Welcome To Adare

Adare is regarded as a gem in Limerick: Its thatched cottages are from a time warp, and its aesthetically pleasing lay out is thanks to the town planning skills of the Earl of Dunraven, who built it in the nineteenth century as part of his estate. The earl’s tastes means that it looks more like an English village than an Irish one.
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Information Adare Ireland

There is a local tourist office (closed in the month of January) where you will find details on Adare Manor – the earl’s nineteenth century home – and other matters of historical import. The town was for centuries a crossing point on the River Maigue but the ancient town was moved half a mile and to the other side of the river bank. It had three monasteries in the Middle Ages, as well as a castle. It is not known for sure who originally built Desmond Castle, but it is believed that after the O’Donovan clan, it came into the possession of the FitzGeralds of Kildare (who have a long association with Adare). While renovations are taking place, guided tours of the castle are now offered during tourist season. The Franciscan friary was founded in 1464 by Thomas Fitz-Maurice (Earl of Kildare). Its ruins can be seen at Adare Manor Golf Club. The Augustinian Priory was founded by a previous earl of Kildare in 1316. During Henry VIII’s reformation, the priory was suppressed and in 1807 the priory church began use as the local Church of Ireland parish church. The priory underwent a further process of restoration during the course of the nineteenth century, with the refectory being roofed to be used as a schoolhouse and the church restored again in the 1850s. The Trinitarian order isn’t one familiar to Irish ears – little wonder, given that they established their only Irish monastery in 1230 in Adare. The earliest of the three, the abbey was restored in 1811 to become the Catholic church for the parish.

Attractions Adare Ireland

Banqueting Hall (Desmond Hall) - Newcastlewest

West Limerick preserves many of Ireland's surviving spacious medieval halls. The desmond banqueting hall is an imposing two-storey structure and was used by the Earls of Desmond for banqueting and entertainment. The Hall, vaulted lower chamber and adjoining tower were all constructed during the 15th century (the hall and chamber were built on the remains of a 13th century structure of similar size).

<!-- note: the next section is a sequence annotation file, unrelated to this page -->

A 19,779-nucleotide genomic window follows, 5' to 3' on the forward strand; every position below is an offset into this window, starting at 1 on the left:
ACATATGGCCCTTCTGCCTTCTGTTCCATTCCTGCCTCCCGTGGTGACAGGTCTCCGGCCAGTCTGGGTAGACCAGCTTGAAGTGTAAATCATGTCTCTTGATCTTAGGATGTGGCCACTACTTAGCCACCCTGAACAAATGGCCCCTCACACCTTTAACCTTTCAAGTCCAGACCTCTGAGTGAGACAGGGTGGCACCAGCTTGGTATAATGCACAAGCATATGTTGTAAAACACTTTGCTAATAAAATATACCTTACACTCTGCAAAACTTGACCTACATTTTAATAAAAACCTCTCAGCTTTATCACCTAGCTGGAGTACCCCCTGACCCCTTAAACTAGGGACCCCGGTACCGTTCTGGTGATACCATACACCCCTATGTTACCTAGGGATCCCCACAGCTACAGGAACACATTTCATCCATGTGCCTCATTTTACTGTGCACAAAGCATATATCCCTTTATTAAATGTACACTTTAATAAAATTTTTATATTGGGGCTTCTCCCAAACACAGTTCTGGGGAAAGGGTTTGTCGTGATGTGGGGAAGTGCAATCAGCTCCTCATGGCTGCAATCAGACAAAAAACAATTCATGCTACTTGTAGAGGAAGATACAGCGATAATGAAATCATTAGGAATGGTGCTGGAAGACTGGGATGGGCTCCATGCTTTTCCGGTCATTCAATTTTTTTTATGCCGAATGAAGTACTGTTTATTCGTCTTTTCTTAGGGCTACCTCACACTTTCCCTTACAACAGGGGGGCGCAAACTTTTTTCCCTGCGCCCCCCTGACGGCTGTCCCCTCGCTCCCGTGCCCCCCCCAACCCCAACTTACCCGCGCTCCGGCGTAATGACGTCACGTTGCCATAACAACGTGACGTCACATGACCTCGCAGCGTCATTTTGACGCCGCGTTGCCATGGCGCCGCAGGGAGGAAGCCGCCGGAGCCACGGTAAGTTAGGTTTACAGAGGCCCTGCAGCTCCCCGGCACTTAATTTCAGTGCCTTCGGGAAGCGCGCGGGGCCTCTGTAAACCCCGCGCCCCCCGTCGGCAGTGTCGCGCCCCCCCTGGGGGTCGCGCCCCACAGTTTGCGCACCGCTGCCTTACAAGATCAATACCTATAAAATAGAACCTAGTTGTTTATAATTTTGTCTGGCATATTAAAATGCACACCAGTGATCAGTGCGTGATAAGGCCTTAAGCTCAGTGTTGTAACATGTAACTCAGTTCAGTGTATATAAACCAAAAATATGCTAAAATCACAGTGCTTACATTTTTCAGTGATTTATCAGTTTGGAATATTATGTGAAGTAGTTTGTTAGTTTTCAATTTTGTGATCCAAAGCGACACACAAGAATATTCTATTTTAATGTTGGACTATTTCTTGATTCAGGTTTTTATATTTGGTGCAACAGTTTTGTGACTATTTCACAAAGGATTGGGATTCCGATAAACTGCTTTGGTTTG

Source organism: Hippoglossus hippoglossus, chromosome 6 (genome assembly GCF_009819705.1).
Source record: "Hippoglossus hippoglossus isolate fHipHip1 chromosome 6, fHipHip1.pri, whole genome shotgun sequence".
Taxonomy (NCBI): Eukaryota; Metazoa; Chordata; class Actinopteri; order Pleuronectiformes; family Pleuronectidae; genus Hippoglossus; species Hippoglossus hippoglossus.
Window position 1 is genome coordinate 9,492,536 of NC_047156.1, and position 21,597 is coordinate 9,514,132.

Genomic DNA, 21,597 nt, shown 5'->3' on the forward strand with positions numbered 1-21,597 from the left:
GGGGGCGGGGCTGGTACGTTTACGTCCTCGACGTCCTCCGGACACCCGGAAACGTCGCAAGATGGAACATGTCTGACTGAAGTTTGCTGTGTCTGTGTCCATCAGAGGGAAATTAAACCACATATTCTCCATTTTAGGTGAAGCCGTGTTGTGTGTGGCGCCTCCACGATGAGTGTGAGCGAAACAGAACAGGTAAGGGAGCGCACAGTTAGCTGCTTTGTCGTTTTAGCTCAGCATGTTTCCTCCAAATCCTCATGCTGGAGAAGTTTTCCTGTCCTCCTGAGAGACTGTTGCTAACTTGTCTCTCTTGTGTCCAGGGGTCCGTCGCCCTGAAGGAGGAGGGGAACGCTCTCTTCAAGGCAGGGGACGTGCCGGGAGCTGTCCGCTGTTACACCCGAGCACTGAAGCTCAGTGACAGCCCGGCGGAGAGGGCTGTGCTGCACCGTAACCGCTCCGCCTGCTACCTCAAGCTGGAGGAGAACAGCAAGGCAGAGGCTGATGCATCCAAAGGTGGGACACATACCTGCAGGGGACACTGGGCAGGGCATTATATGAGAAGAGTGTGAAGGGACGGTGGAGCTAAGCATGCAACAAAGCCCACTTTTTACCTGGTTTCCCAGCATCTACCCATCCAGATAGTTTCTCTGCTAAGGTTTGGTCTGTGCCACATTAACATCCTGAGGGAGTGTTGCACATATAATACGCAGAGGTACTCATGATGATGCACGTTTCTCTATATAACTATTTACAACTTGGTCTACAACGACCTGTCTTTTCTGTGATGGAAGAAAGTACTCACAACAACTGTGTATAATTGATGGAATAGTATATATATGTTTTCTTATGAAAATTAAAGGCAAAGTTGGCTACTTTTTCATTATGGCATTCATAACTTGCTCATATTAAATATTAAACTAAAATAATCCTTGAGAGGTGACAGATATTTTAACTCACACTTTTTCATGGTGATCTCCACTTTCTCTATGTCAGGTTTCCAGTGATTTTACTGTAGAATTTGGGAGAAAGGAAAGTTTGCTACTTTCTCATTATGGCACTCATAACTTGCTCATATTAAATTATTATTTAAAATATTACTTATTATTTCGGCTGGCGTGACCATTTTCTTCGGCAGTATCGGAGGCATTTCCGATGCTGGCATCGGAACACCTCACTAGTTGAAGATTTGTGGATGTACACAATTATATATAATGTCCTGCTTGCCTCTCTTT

Croom Mills and Heritage Centre - Limerick

This uniquely restored nineteenth century granary shows working conditions for millers and blacksmiths in dramatic settings. It is complimented by an audio-visual film on the history of grain milling locally. The mill race flows gently beneath the superb restaurant and craft shop

Curraghmore Forest Park - Kilcornan

Located at Kilcornan, Curraghchase Forest Park is a six hundred acre plantation of exceptional beauty. It features walkways, a lake and garden, a nature trail and the ruins of the eighteenth century home of the poet Aubrey de Vere.

Foynes Museum - Limerick

The Foynes museum recalls the era with a comprehensive range of exhibits and graphic illustrations. It also includes a 1940s style cinema, the original terminal building through which many VIPs passed, war years' radio and the weather room. Irish coffee was "invented" here in 1943. During the 1930s and early 1940s, the port of Foynes was the fulcrum point for air traffic between the United States and Europe. The famous flying boats were frequent visitors, carrying passengers who ranged from celebrities to refugees.

Lough Gur Stone Age Centre - Ballyneety

Located at Ballyneety, the Lough Gur Centre is the most important Stone Age site in Ireland. The visitor centre, on its lakeside site, contains a display and audio-visual show presenting the site's history. The archaeology of the area provides evidence of the activities of the first farmers in the region, their dwellings, ritual and burial sites, as well as their tools and implements. The story stretches over 5,000 years and continues to the present day.